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Gains will be Retained in a Correction

K N Sivasubramanian, Former CIO, Franklin Equity, Franklin Templeton Investments India, gives Aarati Krishnan an outsider's view of the equity markets

What would one of India's top fund managers have to say about markets and equity investing if he is no longer an industry insider? It was this question, apart from the curiosity about how he was enjoying retired life, that drove me to seek a meeting with K N Sivasubramanian, former Chief Investment Officer of Franklin Templeton India at Chennai.

Gains will be Retained in a Correction K N Sivasubramanian, Former CIO, Franklin Equity, Franklin Templeton Investments India

Driving down the scenic East Coast Road on the sweltering summer day, the temptation was quite strong to stop the car and slip down to the glittering grey-green sea, just off Siva's home at Palavakkam. I knocked the door to find Siva ready to chat, relaxed and as avidly interested in companies and investing as ever.

I took the plunge straightaway (into the interview, not the sea!) with 'Do you think that the stock market, like Chennai city, was overheating at the moment?' Siva agreed that some quality stocks had been bid up to too-high valuations and this reminded him of the mad rush for Nifty Fifty stocks in the US in the 70s, which came to a nasty end. But he believes that this rally is qualitatively better than the previous one.

What is so different? Siva says that it is in the nature of businesses that have led this bull run. Between 2003 and 2007, infrastructure was a big component of the growth story, and infra and construction stocks led the rally. But the infra business is inherently cyclical, and therefore that growth had to come off at some point in time. Governance was an issue too, with some players 'front-ending' their growth to show great numbers.

But in this bull market, Siva reckons, most stocks that have been re-rated are backed by solid businesses. They generate strong cash flows and are likely to retain their dominance for a period of time.

This is good news for investors because Siva predicts, "When markets corrected in 2008, investors lost most of the wealth that they had created in the previous four years. This time around I do think a larger proportion of the gains will be retained if there is a correction."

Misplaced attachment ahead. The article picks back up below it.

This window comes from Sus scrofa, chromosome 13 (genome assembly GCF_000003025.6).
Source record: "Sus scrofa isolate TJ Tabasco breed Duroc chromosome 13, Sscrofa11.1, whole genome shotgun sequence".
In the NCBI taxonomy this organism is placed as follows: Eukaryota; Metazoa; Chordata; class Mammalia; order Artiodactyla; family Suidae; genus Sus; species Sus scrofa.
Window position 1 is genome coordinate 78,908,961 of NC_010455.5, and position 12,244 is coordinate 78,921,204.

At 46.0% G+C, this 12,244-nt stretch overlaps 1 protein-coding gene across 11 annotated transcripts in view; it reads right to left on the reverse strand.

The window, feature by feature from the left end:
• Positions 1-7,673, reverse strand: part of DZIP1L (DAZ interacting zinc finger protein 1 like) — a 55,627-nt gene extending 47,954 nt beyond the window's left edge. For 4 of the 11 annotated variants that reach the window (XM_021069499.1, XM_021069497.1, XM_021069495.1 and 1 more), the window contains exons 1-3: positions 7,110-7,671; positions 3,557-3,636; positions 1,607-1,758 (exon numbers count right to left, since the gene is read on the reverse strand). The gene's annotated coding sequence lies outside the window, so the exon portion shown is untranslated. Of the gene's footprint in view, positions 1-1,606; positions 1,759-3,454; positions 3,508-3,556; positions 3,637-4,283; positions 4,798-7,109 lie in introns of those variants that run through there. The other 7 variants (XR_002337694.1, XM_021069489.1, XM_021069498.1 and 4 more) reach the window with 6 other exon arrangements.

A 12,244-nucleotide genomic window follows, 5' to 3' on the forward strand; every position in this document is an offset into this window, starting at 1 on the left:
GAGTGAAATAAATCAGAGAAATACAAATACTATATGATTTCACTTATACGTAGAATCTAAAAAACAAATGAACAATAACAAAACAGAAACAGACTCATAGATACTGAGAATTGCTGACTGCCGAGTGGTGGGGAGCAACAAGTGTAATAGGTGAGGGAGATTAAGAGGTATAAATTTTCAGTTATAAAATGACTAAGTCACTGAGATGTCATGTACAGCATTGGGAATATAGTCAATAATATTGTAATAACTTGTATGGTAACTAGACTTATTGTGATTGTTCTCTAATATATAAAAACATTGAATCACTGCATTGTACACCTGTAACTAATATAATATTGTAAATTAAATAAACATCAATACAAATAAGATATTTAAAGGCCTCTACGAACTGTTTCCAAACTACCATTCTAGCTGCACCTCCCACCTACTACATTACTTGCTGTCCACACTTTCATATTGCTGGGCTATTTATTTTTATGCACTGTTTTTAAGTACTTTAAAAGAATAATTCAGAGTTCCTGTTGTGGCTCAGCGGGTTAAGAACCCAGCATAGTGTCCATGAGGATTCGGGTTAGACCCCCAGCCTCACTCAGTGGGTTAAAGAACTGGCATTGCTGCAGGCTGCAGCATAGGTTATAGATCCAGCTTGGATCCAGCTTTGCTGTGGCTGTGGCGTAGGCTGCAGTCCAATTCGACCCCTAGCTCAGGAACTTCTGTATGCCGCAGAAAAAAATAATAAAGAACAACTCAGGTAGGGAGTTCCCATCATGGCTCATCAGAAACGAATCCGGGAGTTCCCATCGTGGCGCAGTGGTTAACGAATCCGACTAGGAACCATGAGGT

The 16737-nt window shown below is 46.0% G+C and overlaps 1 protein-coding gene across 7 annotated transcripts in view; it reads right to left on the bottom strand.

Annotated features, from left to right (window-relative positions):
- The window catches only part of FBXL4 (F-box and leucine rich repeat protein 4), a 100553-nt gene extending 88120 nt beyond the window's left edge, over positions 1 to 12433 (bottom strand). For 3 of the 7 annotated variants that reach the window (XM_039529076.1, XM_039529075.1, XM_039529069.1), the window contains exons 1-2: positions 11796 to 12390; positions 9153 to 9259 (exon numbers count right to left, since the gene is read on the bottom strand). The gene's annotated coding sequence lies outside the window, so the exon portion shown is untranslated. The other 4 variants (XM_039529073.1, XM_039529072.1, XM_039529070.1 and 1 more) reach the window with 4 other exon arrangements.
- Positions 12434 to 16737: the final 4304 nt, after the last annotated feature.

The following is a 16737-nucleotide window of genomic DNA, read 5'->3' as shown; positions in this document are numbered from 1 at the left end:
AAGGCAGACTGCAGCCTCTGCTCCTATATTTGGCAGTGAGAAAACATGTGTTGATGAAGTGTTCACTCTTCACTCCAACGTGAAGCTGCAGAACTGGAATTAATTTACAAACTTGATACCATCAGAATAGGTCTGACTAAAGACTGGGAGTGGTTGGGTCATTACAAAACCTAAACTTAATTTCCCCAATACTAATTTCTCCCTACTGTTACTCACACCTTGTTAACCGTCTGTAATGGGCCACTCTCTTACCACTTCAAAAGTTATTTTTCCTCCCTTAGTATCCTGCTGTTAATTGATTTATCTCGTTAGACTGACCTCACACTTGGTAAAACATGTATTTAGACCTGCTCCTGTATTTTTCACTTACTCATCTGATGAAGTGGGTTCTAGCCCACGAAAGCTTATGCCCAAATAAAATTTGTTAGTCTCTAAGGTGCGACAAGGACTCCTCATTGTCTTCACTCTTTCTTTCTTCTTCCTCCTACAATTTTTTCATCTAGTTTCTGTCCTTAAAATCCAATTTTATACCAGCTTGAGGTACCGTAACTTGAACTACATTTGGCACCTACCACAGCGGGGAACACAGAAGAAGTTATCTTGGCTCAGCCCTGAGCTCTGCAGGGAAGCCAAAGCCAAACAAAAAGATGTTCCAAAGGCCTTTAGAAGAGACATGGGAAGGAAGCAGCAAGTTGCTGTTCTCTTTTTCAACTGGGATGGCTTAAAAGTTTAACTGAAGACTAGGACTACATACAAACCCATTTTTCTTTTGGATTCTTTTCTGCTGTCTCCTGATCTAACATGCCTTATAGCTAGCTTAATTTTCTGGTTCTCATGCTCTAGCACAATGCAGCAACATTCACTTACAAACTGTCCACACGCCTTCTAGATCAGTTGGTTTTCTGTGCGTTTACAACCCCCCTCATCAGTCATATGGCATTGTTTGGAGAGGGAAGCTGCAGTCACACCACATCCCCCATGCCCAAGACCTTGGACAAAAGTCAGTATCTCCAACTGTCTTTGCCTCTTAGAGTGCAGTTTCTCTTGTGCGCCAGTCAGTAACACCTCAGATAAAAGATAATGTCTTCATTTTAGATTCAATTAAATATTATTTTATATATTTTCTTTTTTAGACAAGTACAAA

He is also quick to raise today's portfolio managers, who he thinks have become better at selecting, and hanging onto, winners. "If you looked at portfolio turnover ratios in 2003 to 2007, 100 per cent was par for the course. Now managers have realised that you must ride your winners and barring few exceptions, portfolio turnover is below 50 per cent."

Good to rebalance
But retail investors have been booking profits on equity funds in this rally, I comment. Siva says that he sees nothing wrong in investors "wanting to take some money off the table" after the exceptional gains of the last two years.

"Anyone who has put in some risk maintenance into their portfolios will book profits after a rally. Of course, you should not be totally exiting from equities. But if you have a target return for your portfolio and it has been exceeded, you re-balance. If people were exiting at the bottom of market in 2008-09, there was reason to stop them, but not now."

Siva makes the point that it is up to investors to re-balance their portfolios at the right time. "I have not seen a single market participant saying that it is time to take money off the table. Of course, no fund house will tell you this - who would willingly sacrifice AUMs?"

Quality check
Given that this market rally has so far been driven mainly on hope, without much profit improvement for companies, is there a risk of a correction?

Yes is the response. "Last year, based only on a change in government and not much else, people upgraded earnings growth projections to 20 per cent. That hasn't materialised. Without any pick-up in profitability, how is it reasonable to keep expecting stocks to be re-rated?"

He's frank enough to add that "Most profit projections are a figment of imagination and that it is very difficult to model growth in the real world."

He recalls that the 2003-07 bull market was quite a different proposition in this respect. "Companies were showing very high profit growth and analysts were upgrading profit numbers every quarter." The upcoming US rate hike, which could lead to portfolio erosion for global asset managers, may also spark a correction.